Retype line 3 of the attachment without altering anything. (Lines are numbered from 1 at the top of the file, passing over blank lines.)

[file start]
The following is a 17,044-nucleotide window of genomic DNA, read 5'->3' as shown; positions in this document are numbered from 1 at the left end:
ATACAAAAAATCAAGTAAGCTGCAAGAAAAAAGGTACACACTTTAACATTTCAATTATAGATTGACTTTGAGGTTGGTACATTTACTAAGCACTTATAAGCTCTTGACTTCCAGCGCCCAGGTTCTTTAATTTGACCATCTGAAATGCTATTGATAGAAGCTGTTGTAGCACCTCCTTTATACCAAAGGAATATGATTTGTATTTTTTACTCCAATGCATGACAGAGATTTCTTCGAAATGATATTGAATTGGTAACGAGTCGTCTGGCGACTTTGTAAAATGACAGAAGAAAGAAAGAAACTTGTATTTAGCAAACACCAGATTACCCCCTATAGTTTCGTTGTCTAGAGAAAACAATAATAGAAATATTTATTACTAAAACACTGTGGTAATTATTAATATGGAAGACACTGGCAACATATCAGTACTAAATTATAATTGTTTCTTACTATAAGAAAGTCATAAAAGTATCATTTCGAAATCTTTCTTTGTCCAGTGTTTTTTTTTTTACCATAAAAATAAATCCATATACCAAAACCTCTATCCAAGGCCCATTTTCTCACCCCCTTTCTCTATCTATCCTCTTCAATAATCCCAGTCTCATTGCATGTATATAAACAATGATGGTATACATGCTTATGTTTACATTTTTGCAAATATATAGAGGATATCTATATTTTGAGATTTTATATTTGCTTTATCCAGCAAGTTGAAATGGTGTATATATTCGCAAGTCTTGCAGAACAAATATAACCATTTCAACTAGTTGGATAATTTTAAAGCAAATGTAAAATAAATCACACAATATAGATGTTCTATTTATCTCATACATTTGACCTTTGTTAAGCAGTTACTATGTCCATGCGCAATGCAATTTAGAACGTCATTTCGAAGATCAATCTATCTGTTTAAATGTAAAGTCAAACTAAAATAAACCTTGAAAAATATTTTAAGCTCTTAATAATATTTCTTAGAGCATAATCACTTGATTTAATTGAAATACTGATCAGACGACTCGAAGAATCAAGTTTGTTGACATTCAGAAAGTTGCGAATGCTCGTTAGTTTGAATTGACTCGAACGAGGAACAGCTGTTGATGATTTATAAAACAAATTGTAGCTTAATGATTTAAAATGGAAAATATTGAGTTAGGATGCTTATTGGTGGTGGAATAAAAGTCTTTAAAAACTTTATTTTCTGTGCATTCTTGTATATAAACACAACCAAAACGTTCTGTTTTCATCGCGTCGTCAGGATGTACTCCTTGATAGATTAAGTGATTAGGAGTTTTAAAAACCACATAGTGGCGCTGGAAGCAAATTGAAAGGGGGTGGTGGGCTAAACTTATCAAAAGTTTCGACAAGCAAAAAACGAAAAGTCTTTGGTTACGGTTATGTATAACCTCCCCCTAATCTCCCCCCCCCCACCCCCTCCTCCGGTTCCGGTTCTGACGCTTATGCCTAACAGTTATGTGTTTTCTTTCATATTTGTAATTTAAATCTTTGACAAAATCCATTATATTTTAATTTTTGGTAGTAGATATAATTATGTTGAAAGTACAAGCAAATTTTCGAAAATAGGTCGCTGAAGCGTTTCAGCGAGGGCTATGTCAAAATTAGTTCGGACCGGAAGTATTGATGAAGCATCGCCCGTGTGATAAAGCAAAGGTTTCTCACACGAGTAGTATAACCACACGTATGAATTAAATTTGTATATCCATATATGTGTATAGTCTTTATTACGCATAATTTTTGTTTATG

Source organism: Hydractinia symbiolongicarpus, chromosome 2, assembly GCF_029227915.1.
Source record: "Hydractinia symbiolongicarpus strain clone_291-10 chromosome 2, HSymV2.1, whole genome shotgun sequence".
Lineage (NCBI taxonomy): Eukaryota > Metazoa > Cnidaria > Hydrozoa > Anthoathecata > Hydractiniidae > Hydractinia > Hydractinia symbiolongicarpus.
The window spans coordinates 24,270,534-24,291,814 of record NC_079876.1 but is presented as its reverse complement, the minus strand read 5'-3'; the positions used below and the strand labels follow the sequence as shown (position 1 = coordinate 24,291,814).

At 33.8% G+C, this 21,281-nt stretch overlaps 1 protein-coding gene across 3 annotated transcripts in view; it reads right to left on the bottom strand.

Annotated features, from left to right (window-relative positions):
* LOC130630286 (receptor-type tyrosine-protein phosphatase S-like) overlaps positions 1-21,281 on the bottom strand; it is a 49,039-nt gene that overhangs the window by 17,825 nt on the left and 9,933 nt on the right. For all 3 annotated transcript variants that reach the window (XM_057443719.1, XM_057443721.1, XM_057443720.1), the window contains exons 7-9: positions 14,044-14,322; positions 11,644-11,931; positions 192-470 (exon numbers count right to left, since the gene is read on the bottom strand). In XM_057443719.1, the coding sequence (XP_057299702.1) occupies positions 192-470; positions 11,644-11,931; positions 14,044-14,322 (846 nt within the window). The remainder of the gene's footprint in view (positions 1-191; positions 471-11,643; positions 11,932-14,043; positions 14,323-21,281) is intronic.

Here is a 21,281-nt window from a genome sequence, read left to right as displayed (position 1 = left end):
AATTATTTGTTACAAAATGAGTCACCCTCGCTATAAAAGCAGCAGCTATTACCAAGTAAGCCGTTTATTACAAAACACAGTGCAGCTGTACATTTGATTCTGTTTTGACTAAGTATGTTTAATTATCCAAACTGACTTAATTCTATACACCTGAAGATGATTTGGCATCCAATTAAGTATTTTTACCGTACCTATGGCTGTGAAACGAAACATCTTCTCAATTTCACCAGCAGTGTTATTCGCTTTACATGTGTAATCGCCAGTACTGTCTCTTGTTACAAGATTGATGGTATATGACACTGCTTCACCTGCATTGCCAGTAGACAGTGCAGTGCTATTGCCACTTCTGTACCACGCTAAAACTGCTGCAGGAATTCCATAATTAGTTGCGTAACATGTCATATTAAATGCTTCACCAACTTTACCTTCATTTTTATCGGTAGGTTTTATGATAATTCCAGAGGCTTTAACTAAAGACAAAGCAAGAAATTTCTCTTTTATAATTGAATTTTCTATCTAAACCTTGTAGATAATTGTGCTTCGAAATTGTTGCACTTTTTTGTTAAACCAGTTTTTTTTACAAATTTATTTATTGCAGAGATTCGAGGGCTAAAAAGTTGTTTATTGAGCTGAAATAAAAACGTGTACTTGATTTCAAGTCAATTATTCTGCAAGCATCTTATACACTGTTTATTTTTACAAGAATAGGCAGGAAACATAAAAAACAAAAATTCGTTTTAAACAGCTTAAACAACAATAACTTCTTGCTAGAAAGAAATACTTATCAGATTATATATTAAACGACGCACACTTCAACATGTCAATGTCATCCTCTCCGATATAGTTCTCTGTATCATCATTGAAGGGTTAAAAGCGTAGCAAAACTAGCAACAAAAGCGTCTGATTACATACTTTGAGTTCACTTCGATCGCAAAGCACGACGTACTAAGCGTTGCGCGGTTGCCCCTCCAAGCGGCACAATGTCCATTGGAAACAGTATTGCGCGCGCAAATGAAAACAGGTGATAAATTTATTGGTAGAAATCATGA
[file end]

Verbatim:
Source organism: Hydractinia symbiolongicarpus, chromosome 2, assembly GCF_029227915.1.